The list of big-name acts performing old albums in their entirety continues to grow. In September, Bruce Springsteen treated Chicago fans to a reprise of Born to Run in its entirety. This past spring, Mötley Crüe celebrated the 20th anniversary of their glam-rock classic Dr. Feelgood with performances of the album. The Melvins dusted off their most accessible album Houdini for a short tour in 2008. The once stage-shy Steely Dan plans will perform Aja as well as The Royal Scam during select October tour dates. Devo recently announced a plan to play back-to-back nights of Q: Are We Not Men? A: We are Devo! and Freedom of Choice, revisiting the pinnacle of their career success. Like the Pixies, some of these artists have not written a new song in years, but that hasn't stopped them from "giving the people what they want," which seems to be recycled tunes sung in a new era. Fans are torn on the issue. While some have rushed out to buy tickets, others view the albums-in-their entirety tours as a money-making grab. One particularly virulent commenter on NPR's All Songs Considered blog grumbled that the Pixies should get back together for real, record a new album and tour with new songs or "hang it up." So when exactly did the concept of performing an entire album live from start to finish begin? Barry Hogan, founder of All Tomorrow's Parties—a yearly music festival curated by different artists—has publicly claimed responsibility for the trend, saying it began in 2004 with the Stooges playing Fun House for his festival's successful, ironically named Don't Look Back series.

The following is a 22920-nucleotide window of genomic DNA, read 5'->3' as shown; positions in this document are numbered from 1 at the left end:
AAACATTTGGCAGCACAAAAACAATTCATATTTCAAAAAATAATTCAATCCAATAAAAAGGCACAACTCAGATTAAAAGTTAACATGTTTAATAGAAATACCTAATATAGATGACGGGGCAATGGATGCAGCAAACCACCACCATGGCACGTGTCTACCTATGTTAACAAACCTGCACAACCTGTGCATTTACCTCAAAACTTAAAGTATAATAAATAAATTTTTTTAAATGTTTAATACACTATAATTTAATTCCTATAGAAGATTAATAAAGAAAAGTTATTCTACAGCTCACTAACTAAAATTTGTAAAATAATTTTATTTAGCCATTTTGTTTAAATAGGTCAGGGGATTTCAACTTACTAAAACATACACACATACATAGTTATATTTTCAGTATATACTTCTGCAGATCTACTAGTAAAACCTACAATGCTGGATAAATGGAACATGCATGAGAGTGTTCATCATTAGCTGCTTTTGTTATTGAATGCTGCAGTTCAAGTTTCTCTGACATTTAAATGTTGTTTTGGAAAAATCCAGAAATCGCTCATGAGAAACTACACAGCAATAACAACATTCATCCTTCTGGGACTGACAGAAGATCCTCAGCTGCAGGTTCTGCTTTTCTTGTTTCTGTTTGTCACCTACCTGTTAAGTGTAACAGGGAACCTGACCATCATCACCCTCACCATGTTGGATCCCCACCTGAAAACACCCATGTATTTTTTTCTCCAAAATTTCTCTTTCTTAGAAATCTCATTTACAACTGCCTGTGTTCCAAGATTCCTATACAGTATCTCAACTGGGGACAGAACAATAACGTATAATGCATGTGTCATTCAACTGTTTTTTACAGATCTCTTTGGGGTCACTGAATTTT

Don't Look Back has attracted numerous artists. In 2008, Public Enemy dusted off It Takes a Nation of Millions to Hold Us Back. While at first reluctant to revisit the political-rap opus, they embraced the concept and ended up playing the album on tour. Cat Power has performed her complete melancholy gem The Covers Record at ATP, while Sonic Youth treated ecstatic fans to their epic guitar-noodler Daydream Nation during a 2007 tour.